Pa said it's impolite to talk politics

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jwg63 wrote:
jaysea420 wrote:
Thotfulspot wrote:
Typical Saturday night during summer in Chicago is 3-4 deaths from shooting. It started early this year. Last weekend was 12 or 13 shot and 3 deaths. More Chicago school age kids were killed a week than Iraq. They spent billions in Iraq and they are closing police stations here in Chicago. The money spent in one day in Iraq was more than the yearly budget for police in Chicago.

So what's the tea party going to do about that?

So what's Occupy Wall St. going to do about that?

Fixed it for ya ;)

Occupy Wall St. is advocating raising taxes on the rich to pay for these things, whereas tea party representatives in Congress advocate cutting funding that is supporting state police, firemen, schoolteachers, etc.

Whether or not you agree with the Occupy movement, suggesting all these groups are the same is not justified.


That quote can be used in either way. It's two different views and it would best if both groups had their say. Both sides should answer. Those two groups have nothing in common beyond how strongly each group believes it is correct. The Occupy has probably alienated more people than the tea party. People look at them as a bunch of unwashed hippies. The time has come that the occupy movement has to enter the political conflict as an organized group to further their beliefs and pass them on to the people who need to know. Wisconsin is having a recall election for Govenor. Four tea party republicans have entered the race as democrats. That type of information needs to be passed on to the voters. The Occupy movement needs to organize and get the message out.

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So that's enough politics. How about those Cubs?

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Thotfulspot wrote:
So that's enough politics. How about those Cubs?


:lol:

My own quick viewpoint when it comes to guns. I don't carry one, but I do have them in my home (locked in a safe where there is zero chance my daughter could get to them). I will also say that if it comes to someone breaking into my home and threatening my life, my daughter's life, or my husband's life I am prepared to use one of those guns. It would never be my first choice and I would try to avoid it if at all possible, but I know enough to know that you don't always get that option.


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theboywil wrote:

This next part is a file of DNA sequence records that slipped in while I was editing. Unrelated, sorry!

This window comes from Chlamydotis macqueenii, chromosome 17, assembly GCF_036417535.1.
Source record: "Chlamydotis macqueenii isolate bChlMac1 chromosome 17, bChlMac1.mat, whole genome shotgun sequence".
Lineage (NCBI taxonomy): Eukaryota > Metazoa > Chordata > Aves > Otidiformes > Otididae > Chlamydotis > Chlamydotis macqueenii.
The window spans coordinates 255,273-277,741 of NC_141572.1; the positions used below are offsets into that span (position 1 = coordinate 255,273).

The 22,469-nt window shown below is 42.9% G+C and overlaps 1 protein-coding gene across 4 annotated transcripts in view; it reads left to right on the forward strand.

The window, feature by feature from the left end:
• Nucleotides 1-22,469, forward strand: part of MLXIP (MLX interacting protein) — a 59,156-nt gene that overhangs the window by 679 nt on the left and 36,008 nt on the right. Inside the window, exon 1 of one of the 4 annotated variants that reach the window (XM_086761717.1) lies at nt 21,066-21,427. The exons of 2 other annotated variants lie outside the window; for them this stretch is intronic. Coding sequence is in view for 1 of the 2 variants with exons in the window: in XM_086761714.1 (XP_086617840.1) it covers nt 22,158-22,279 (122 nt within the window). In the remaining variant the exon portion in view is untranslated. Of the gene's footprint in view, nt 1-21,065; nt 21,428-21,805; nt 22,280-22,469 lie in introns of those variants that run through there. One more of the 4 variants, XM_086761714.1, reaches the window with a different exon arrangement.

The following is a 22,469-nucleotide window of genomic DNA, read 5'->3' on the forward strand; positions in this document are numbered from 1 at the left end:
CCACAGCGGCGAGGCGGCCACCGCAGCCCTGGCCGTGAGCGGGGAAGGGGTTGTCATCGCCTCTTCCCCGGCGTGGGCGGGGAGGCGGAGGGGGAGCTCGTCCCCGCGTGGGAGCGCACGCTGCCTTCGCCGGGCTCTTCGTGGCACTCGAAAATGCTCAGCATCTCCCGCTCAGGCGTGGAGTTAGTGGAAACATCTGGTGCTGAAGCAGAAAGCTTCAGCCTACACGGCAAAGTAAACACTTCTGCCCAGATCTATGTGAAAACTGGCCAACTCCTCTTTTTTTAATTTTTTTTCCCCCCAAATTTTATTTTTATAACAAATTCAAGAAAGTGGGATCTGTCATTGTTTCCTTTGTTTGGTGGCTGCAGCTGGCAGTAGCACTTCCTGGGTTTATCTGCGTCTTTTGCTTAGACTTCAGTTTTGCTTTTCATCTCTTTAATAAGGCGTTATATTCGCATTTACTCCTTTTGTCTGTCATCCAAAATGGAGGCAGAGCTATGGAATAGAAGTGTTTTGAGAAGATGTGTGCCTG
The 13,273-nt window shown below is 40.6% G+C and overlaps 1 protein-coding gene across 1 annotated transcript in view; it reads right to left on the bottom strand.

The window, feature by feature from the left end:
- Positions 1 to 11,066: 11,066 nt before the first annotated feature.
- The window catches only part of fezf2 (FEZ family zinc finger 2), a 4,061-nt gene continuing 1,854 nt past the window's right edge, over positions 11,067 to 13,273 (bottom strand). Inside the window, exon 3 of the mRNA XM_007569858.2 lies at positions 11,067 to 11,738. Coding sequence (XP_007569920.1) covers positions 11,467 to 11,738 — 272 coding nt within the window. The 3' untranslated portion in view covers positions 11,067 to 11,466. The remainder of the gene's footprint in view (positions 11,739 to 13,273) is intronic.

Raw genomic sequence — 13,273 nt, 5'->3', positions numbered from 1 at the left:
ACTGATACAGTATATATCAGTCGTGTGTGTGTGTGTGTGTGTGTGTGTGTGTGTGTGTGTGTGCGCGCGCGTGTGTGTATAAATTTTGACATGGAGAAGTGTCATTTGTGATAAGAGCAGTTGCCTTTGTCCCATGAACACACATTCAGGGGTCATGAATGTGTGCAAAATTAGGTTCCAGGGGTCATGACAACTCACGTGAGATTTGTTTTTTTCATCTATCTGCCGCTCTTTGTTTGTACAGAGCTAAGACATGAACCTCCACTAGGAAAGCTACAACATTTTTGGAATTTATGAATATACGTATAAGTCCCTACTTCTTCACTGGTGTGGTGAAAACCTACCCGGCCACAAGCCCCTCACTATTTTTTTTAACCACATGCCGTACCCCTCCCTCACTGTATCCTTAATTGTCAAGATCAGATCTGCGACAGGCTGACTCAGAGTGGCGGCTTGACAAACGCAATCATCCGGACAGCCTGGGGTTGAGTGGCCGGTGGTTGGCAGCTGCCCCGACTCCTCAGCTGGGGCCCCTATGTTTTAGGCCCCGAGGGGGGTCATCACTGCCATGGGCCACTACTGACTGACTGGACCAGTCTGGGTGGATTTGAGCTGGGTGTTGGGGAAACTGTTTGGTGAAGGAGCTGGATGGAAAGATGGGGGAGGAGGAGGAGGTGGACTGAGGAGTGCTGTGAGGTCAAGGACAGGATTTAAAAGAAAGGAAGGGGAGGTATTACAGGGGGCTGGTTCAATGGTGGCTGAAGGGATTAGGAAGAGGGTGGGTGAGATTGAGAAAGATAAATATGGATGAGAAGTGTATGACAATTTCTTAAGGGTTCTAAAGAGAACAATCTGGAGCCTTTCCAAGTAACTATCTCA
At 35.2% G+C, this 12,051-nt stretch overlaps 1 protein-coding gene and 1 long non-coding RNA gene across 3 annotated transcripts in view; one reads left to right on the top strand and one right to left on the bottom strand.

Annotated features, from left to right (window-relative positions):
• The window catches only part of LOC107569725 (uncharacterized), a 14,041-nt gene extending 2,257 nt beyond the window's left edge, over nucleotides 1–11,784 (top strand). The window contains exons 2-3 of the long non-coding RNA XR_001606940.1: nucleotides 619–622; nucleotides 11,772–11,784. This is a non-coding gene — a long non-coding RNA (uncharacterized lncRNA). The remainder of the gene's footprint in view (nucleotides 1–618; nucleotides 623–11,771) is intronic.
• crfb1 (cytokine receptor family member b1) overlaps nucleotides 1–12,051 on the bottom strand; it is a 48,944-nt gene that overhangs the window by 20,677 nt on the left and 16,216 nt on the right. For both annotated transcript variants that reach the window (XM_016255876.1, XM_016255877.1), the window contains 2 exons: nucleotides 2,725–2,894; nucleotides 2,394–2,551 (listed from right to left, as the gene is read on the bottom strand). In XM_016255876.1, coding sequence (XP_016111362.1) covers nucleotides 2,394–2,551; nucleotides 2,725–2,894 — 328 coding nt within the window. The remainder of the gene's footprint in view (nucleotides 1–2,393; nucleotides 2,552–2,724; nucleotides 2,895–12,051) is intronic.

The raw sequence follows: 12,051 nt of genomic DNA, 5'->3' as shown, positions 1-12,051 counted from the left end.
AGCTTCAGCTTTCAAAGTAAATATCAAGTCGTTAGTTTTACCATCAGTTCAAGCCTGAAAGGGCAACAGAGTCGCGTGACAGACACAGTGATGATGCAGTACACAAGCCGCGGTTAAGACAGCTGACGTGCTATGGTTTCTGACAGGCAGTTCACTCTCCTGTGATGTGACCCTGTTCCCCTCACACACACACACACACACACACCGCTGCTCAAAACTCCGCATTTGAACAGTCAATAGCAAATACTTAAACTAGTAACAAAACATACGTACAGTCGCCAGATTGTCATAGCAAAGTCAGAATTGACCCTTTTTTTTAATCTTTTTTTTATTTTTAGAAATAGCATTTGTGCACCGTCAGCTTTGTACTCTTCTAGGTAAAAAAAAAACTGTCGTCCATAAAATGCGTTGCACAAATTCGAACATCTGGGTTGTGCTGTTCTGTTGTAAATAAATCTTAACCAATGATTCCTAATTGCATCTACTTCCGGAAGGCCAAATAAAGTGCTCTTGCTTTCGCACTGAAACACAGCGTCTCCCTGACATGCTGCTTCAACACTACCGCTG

I have no desire to continue this discussion. But as you have asked me a question, I will answer that question. I am more than happy for you to voice your opinion (which I will read and will consider), but I will not be responding.

It is my personal belief that making a decision to carry a weapon (which is designed to end another person's life) indicates that you feel that it is right and proper to possess the ability end a person’s life as part of your day-to-day business. I do not believe that it is beneficial to society for it's members to routinely walk around fully prepared to end the lives of other members of that society.


So, as I understand it, your moral objection is really with killing and the contemplation that someone makes when he is willing to take a life. The weapon is incidental to your analysis. Any item is a weapon in the hands of a killer. Guns protect those too weak to stop the physically strong.
I disagree with your assessment that weapons are designed to end another person's life, and the characterization that they are tools of aggression, rather than protection. I feel this perspective belies a deep cynicism about humanity as a whole; that anyone who owns a particular type of weapon secretly believes that possession of that weapon entitles them to kill, or is already a killer-in-waiting by virtue of that weapon ownership. I disagree. I regard weapons as a practical response to the worst elements of humanity and as an equalizing deterrent that supports civilization, rather than compromises it. Like most inanimate objects, a gun is morally neutral...the evil is in the user. Or, put in more populist language: guns don't kill people, people kill people. Heavy wrenches, candlesticks, and household cleaners are also sometimes used to kill people. That doesn't make them "wrong."